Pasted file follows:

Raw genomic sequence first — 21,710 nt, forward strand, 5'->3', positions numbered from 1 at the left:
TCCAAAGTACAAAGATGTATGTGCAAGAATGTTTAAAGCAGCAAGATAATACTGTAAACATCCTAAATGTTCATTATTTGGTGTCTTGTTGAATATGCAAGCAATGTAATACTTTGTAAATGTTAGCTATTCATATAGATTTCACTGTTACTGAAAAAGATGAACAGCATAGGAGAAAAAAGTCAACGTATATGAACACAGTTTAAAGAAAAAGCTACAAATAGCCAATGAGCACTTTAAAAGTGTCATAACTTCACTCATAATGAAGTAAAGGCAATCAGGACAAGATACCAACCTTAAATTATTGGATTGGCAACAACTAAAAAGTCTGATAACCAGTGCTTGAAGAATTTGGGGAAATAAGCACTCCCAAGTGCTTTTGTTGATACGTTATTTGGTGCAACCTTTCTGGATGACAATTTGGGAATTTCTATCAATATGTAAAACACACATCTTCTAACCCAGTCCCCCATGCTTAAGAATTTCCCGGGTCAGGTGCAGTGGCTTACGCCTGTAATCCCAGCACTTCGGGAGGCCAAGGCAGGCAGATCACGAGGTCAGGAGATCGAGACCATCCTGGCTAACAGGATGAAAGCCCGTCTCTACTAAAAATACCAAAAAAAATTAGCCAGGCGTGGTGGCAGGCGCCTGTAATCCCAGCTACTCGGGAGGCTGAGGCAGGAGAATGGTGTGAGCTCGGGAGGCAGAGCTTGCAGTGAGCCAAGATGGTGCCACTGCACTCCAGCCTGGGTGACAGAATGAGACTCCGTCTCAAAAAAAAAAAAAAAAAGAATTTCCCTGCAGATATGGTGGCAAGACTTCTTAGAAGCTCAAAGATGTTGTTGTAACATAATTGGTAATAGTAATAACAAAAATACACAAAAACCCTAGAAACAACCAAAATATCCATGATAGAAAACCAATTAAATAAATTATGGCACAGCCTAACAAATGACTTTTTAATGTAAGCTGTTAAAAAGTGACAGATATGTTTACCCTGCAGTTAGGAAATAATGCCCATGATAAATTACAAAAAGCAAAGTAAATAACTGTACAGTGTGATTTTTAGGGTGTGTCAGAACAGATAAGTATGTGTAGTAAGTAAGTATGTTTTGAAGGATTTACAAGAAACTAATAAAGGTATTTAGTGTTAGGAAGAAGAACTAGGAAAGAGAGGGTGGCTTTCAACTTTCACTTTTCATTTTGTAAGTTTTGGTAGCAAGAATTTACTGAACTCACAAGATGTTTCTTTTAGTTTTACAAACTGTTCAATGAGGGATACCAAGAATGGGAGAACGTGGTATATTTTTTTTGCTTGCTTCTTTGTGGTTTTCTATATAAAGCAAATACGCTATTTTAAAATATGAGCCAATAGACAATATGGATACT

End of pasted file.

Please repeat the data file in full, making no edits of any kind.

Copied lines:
Raw genomic sequence first — 21,710 nt, forward strand, 5'->3', positions numbered from 1 at the left:
TCCAAAGTACAAAGATGTATGTGCAAGAATGTTTAAAGCAGCAAGATAATACTGTAAACATCCTAAATGTTCATTATTTGGTGTCTTGTTGAATATGCAAGCAATGTAATACTTTGTAAATGTTAGCTATTCATATAGATTTCACTGTTACTGAAAAAGATGAACAGCATAGGAGAAAAAAGTCAACGTATATGAACACAGTTTAAAGAAAAAGCTACAAATAGCCAATGAGCACTTTAAAAGTGTCATAACTTCACTCATAATGAAGTAAAGGCAATCAGGACAAGATACCAACCTTAAATTATTGGATTGGCAACAACTAAAAAGTCTGATAACCAGTGCTTGAAGAATTTGGGGAAATAAGCACTCCCAAGTGCTTTTGTTGATACGTTATTTGGTGCAACCTTTCTGGATGACAATTTGGGAATTTCTATCAATATGTAAAACACACATCTTCTAACCCAGTCCCCCATGCTTAAGAATTTCCCGGGTCAGGTGCAGTGGCTTACGCCTGTAATCCCAGCACTTCGGGAGGCCAAGGCAGGCAGATCACGAGGTCAGGAGATCGAGACCATCCTGGCTAACAGGATGAAAGCCCGTCTCTACTAAAAATACCAAAAAAAATTAGCCAGGCGTGGTGGCAGGCGCCTGTAATCCCAGCTACTCGGGAGGCTGAGGCAGGAGAATGGTGTGAGCTCGGGAGGCAGAGCTTGCAGTGAGCCAAGATGGTGCCACTGCACTCCAGCCTGGGTGACAGAATGAGACTCCGTCTCAAAAAAAAAAAAAAAAAGAATTTCCCTGCAGATATGGTGGCAAGACTTCTTAGAAGCTCAAAGATGTTGTTGTAACATAATTGGTAATAGTAATAACAAAAATACACAAAAACCCTAGAAACAACCAAAATATCCATGATAGAAAACCAATTAAATAAATTATGGCACAGCCTAACAAATGACTTTTTAATGTAAGCTGTTAAAAAGTGACAGATATGTTTACCCTGCAGTTAGGAAATAATGCCCATGATAAATTACAAAAAGCAAAGTAAATAACTGTACAGTGTGATTTTTAGGGTGTGTCAGAACAGATAAGTATGTGTAGTAAGTAAGTATGTTTTGAAGGATTTACAAGAAACTAATAAAGGTATTTAGTGTTAGGAAGAAGAACTAGGAAAGAGAGGGTGGCTTTCAACTTTCACTTTTCATTTTGTAAGTTTTGGTAGCAAGAATTTACTGAACTCACAAGATGTTTCTTTTAGTTTTACAAACTGTTCAATGAGGGATACCAAGAATGGGAGAACGTGGTATATTTTTTTTGCTTGCTTCTTTGTGGTTTTCTATATAAAGCAAATACGCTATTTTAAAATATGAGCCAATAGACAATATGGATACT